India Club in London saved from demolition
The India Club in London, a hub for Indian nationalists in the UK during the Indian independence movement in the 1930s and 40s, has been saved from demolition after the city council panel
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The India Club in London, a hub for Indian nationalists in the UK during the Indian independence movement in the 1930s and 40s, has been saved from demolition after the city council panel refused to give permission to bring the historic building down to make way for a luxury hotel.
Westminster City Council's planning committee has refused permission to Marston Properties, the building's freeholders, to demolish the Club housed within the Strand Continental Hotel, to build a new luxury hotel.
In a unanimous decision at a planning meeting on Tuesday evening, the committee concluded: "The application is considered unacceptable due to the loss of the India Club, an important cultural and night time entertainment use and is accordingly recommended for refusal."
India Club, with its roots in the India League which campaigned for Indian independence in Britain, had attracted over 26,000 signatures for its online "Save India Club" petition over the last few months.
"The Committee members noted that India Club was a very important cultural institution, which had strong historical links with the India League. They also noted that India Club made a significant contribution to the cultural diversity and night time entertainment provision in Westminster," said Phiroza Marker, the manager of India Club.
Marker had earlier led an application to Historic England for the Club, to be listed as a historically important landmark in an additional bid to prevent its demolition.
While that application was turned down on the grounds that there were similar organisations operating for the Indian community at the time, a decision on its appeal is awaited from the UK government's Department for Culture, Media and Sports (DCMS).
"The India Club is a constant reminder of Westminster's multicultural identity and Indo-British friendship. We will continue to campaign for the building's long-term preservation, including applying to Westminster for its designation as an 'Asset of Community Value'," added Marker.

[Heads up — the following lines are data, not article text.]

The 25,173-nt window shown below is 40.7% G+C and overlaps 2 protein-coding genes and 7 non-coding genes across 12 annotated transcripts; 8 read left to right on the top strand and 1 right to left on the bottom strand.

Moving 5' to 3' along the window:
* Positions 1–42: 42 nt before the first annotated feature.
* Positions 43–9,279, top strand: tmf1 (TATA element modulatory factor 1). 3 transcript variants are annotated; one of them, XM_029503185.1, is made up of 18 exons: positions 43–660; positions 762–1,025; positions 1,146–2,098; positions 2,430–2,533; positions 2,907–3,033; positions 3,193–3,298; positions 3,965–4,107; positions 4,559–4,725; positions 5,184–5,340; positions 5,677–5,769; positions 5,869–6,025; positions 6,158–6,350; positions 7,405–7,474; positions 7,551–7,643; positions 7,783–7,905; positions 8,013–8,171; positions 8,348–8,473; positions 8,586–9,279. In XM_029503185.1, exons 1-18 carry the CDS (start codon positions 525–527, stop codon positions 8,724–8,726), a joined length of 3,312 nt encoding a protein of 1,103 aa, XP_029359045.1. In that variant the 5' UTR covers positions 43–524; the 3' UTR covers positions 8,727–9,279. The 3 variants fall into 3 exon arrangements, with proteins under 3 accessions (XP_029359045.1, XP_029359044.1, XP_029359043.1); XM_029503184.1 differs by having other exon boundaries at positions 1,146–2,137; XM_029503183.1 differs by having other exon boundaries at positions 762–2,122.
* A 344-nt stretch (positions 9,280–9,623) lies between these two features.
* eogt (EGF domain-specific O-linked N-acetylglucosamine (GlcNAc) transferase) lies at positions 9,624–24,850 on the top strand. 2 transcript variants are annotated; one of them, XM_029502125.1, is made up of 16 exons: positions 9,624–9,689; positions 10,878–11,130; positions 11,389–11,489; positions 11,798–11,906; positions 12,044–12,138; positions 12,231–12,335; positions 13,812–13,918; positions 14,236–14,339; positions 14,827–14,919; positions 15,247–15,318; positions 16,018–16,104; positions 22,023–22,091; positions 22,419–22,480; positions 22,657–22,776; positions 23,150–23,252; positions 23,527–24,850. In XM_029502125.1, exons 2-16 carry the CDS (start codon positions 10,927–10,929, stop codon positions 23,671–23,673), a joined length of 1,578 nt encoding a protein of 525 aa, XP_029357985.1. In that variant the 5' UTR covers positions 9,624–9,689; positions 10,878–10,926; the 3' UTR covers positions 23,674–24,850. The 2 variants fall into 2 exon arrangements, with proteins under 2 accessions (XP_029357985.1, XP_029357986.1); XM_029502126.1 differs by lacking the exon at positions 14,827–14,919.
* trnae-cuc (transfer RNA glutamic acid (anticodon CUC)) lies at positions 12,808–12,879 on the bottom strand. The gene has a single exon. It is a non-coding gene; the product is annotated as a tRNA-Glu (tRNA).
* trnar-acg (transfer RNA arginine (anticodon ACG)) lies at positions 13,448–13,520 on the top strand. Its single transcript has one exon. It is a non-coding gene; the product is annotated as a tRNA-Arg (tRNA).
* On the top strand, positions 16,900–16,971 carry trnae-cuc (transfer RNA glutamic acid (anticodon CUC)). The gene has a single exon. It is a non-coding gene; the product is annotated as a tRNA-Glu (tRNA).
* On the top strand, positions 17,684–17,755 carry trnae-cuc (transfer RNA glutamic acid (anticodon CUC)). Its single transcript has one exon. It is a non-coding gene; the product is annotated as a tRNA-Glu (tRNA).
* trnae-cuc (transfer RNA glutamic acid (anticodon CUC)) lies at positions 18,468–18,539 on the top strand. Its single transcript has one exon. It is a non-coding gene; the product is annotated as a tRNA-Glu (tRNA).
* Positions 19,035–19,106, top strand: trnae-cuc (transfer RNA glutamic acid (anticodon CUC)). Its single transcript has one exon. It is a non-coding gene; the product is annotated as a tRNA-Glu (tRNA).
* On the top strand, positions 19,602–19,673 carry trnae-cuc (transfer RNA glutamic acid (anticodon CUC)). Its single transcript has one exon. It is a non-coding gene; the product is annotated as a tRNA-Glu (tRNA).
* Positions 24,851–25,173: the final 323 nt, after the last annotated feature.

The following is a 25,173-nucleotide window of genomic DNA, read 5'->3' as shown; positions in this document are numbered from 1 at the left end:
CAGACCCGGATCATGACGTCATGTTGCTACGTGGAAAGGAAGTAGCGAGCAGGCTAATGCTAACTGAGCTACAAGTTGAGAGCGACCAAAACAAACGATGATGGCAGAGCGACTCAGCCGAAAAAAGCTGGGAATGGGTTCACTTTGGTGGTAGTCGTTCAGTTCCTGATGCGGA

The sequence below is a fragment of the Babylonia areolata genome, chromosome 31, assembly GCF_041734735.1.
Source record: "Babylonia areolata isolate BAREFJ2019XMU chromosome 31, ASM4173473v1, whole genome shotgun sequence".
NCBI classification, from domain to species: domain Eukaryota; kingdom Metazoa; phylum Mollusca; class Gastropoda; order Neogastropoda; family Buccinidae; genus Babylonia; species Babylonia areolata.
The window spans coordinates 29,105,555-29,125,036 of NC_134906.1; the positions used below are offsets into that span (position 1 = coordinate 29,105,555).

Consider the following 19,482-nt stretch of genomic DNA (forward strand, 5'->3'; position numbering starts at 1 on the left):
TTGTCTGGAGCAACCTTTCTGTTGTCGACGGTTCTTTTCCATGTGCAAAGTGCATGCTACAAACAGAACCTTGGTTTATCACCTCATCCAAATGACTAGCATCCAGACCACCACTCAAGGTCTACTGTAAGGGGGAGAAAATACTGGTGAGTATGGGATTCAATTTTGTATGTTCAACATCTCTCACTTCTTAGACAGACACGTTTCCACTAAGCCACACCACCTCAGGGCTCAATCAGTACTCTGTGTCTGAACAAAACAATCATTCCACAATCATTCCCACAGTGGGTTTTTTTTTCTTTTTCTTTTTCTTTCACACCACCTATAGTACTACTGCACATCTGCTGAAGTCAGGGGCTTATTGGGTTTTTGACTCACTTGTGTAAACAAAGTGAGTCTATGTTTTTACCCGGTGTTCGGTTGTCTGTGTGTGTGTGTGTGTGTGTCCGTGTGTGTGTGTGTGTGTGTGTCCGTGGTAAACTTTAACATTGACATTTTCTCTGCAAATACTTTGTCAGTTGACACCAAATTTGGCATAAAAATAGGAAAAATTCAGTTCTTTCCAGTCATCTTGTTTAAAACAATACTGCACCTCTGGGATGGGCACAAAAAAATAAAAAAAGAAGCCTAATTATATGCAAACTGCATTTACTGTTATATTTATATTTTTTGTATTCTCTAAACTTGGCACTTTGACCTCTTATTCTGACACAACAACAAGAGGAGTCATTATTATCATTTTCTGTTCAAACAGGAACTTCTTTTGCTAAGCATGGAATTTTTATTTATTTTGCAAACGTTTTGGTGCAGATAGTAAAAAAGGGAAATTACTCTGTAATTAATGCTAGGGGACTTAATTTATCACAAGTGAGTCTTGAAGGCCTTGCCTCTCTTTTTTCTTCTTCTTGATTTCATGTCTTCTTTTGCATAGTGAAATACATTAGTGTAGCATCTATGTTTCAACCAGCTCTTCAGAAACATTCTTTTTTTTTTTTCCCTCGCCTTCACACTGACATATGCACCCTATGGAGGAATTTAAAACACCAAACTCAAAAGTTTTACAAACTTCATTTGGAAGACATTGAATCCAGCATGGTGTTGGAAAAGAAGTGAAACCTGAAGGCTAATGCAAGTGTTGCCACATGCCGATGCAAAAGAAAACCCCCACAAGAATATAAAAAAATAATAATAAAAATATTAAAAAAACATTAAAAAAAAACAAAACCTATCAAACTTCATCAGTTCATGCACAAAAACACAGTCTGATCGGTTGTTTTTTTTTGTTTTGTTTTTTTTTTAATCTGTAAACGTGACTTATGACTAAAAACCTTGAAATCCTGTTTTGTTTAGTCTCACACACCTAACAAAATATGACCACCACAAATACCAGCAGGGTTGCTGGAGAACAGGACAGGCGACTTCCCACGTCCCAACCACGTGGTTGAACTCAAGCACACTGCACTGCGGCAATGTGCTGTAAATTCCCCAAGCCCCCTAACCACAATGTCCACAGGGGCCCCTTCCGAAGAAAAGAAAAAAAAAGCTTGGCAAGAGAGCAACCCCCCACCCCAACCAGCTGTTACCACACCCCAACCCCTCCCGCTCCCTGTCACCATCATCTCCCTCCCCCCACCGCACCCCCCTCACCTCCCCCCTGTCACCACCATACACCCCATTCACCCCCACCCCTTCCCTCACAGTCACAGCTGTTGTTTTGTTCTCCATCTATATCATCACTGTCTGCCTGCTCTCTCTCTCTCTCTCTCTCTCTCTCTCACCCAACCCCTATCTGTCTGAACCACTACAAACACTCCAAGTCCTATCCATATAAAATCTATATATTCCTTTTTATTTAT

The Club, which has functioned as an Indian restaurant on The Strand in the heart of London since 1946, is located on the first floor of the 26-room Strand Continental hotel.
Marston Properties, which had put in an application with Westminster City Council for the "partial demolition and extension of existing seven-story building with alterations at ground and basement levels" to create a new hotel, refused to comment on the Council's decision to turn down its application this week.
The application had attracted an unprecedented 26 public appeals against such a move, with the Club being categorized a "secret gem" and as having "unique historical value to Londoners and visitors".
Parsi-origin Yadgar Marker has been running the establishment with his wife Freny and daughter Phiroza since they rescued it from ruin in 1997 as the director of Goldsand Hotels Limited. The family has been campaigning to prevent demolition ever since the news first emerged in 2016.
The Club is the contemporary incarnation of the India League – established by Annie Besant in 1921 and then revived by Krishna Menon, India's first High Commissioner to the UK, in 1929.
A number of Indian and British parliamentarians, including Lord Karan Bilimoria and Congress MP Shashi Tharoor, had backed the campaign to preserve its legacy with endorsement letters.
(This story has not been edited by Devdiscourse staff and is auto-generated from a syndicated feed.)